In the past few weeks we have interviewed Jon Paley (one of the creative minds behind the baseball documentary Pelotero) and a local blog that focuses on amateur talent emerging from Cuba. Today, we are talking with Joshua Kusnick an agent who represents three players in the Baltimore Orioles organization: Jonathan Tucker, Vito Frabizio, and Joshua Bell. His approach is considered somewhat non-traditional in comparison to other agents. He is quite accessible. Kusnick runs a blog and even appears on message boards drumming up questions from fans. It is a style that appears to resonate well with many of the younger professional athletes including Bobby Cassevah, David Herndon, Zack Kroenke, Trayvon Robinson, Kenley Jansen, Michael Brantley, Darren Ford, Lorenzo Cain, Alex Periard and Phillippe Valiquette. Kusnick has also just signed on to write a column for Baseball Prospectus, which is quite exciting.
Tigers Prospect Scott Drucker and Joshua Kusnick at the Moves Magazine Super Bowl Party.
Camden Depot, among other blogs, often overlooks the contribution made by sports agents and their effect on the game. In response to that common oversight, we invited Joshua Kusnick here today to discuss the path he took in becoming an agent for baseball players, discuss Frabizio and Bell, and his beliefs in how an agent should represent his clients.
Entire interview after the jump.
Camden Depot: I have read that your start in scouting was rather unique in comparison to other agents. Could you introduce the reader to your background and how you think that helps you secure and well represent your clients?
Joshua Kusnick: My career in sports started when I was around 10 years old. I had the opportunity to be the batboy for the Orioles during spring training a couple of times when I was a kid so that was really my first exposure being around a big league club house. During my teenage years, actually when I was 14 years old, I began getting autographs of minor league baseball players. Most of the games I attended were in West Palm Beach watching Florida State League baseball, so I had the good fortune of watching guys like Vlad Guerrero, Brad Fullmer, Roy Halladay, Matt Morris, Freddy Garcia, Ramon Castro etc….
During one of these games, I believe it was my last year of getting autographs so that had to be the year 2000, I was sitting next to a scout who basically changed my life forever. We chatted the entire game, he gave me his card and over the course of several months we developed a pretty good friendship. He told me if I ever wanted a job in scouting to let him know so in time that’s exactly what I did. Back before everything was readily available on the internet I crunched all the draft figures for this scout every year in addition to doing some very low level unofficial bird dog work. After a couple of years of part time work I decided to start my company with my father and the rest is history.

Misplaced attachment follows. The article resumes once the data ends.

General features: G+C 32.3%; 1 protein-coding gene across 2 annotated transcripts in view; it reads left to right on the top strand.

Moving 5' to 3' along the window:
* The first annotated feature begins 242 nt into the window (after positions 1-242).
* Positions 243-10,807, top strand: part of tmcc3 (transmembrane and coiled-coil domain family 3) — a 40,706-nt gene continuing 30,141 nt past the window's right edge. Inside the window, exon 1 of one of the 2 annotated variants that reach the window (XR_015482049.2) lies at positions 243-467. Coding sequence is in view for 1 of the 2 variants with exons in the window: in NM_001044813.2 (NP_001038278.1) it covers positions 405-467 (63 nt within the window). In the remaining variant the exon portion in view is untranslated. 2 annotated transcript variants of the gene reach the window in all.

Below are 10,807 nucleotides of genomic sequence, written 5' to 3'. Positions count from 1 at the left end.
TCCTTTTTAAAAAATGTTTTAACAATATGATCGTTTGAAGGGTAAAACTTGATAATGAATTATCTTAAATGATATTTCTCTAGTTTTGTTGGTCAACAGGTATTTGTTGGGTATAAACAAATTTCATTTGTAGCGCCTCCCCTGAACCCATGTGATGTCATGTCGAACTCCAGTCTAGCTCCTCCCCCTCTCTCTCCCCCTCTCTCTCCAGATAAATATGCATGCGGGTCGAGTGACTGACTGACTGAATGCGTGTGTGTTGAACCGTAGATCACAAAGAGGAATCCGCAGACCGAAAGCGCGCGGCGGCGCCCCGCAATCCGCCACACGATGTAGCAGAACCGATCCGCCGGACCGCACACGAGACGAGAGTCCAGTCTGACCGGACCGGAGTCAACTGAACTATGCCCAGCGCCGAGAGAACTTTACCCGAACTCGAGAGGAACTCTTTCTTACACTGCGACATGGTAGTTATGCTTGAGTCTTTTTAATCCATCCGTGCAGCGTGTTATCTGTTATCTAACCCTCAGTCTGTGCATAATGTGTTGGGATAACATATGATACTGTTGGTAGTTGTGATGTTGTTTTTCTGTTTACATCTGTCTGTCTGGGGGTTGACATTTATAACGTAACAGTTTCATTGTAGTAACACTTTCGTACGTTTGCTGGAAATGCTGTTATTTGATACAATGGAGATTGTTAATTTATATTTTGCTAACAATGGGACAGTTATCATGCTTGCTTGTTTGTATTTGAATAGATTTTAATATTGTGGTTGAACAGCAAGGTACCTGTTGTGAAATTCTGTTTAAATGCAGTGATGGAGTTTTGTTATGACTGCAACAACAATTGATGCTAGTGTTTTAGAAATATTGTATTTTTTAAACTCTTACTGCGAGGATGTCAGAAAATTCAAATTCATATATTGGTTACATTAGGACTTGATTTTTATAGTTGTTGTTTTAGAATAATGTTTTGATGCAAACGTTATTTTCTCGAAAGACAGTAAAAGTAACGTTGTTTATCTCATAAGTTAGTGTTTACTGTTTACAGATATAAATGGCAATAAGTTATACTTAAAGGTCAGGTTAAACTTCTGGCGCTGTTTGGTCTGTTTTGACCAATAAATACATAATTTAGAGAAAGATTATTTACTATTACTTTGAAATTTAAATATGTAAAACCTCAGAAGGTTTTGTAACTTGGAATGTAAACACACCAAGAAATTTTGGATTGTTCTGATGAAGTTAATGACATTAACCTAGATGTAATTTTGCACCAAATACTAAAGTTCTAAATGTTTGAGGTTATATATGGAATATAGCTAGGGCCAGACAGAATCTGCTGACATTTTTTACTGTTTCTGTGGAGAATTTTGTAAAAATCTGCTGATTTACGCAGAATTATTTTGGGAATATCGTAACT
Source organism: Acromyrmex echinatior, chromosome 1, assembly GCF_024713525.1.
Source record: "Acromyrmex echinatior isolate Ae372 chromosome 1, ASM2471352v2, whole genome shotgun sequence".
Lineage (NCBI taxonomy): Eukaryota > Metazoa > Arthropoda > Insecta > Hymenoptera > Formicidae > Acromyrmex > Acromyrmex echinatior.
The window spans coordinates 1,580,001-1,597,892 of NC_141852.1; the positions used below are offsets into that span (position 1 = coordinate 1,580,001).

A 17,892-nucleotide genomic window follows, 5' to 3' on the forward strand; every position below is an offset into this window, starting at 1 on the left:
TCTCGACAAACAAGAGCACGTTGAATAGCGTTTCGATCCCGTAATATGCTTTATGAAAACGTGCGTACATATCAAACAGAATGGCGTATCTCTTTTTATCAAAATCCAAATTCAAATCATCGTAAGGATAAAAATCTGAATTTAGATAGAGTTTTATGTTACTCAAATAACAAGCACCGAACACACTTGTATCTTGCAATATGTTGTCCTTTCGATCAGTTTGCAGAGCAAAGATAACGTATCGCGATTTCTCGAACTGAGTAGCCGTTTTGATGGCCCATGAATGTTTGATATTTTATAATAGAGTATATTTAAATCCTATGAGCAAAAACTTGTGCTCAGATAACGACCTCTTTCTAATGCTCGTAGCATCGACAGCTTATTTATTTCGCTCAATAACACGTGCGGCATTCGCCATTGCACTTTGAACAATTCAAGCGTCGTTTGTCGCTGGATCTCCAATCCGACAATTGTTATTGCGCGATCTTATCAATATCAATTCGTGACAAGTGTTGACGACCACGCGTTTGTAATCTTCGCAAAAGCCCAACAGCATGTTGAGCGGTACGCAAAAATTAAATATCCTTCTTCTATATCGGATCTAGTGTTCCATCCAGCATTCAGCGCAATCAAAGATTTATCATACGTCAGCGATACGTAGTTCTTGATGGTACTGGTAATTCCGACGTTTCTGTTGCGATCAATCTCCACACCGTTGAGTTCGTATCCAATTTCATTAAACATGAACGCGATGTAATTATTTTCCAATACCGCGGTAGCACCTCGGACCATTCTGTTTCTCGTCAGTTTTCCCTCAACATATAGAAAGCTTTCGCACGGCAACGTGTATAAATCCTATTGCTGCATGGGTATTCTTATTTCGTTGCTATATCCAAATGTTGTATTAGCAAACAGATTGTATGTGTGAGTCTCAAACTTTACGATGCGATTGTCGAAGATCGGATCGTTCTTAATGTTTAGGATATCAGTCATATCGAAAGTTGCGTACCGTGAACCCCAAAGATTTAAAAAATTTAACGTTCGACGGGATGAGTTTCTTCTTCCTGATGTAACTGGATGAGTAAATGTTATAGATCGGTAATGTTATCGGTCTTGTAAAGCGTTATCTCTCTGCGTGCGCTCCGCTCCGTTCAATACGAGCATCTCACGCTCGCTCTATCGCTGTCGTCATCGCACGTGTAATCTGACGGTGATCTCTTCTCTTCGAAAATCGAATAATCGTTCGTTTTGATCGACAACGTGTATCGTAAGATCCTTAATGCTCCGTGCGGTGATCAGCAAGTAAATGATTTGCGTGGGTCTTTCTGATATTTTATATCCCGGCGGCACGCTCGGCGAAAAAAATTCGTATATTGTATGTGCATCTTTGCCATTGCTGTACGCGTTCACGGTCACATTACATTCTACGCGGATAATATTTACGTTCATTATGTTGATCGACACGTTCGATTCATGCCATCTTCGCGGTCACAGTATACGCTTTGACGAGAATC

I feel one of the advantages I have in this field is my ability to independently evaluate talent. Some agents rely on scouts and some even hire scouts to find players for them because they lack the ability to determine a player’s ultimate value. I am beyond fortunate that I don’t have to rely on anyone other than myself to scout players. The fact that I can scout does not mean I don’t talk to other people in the game to get their input on certain players and it doesn’t mean that I’m right far more than I’m wrong but what it does do for me is provide a slight edge on some of the competition. When you represent a player you have to know what you’re selling. You have to know your product better than anyone else because you’re making a long term commitment that will cost you ample time and money, so you better be damn sure you know what you’re getting yourself into and lucky for me, I usually do.
CD: Vito Frabizio is a client of yours who has also taken a unique route to the professional ranks. We here at Camden Depot first took note of Frabizio in Perfect Game's 2008 World Showcase. How did you come to represent him and how would you describe his current talent and his progression as a ball player since you can to represent him?
JK: I met Vito through a mutual friend during the 2008 off season. Vito was working out at my old high school American Heritage in plantation Florida, a school where I represented two players who were drafted that year (JC Sulbaran and Adrian Nieto). Vito is like a brother to me and we clicked instantly. Our personalities are quite similar and we’ve shared a lot of the same experiences in life so getting hired wasn’t terribly difficult fortunately. Vito has added some weight to his frame since we signed him which has made a world of difference on the field. His ability to throw multiple pitches for strikes has improved in addition to adding velocity to his fastball since we’ve represented him. Vito is a very special young man and the sky is the limit when it comes to his potential. It’s all going to come down to his attitude and his health.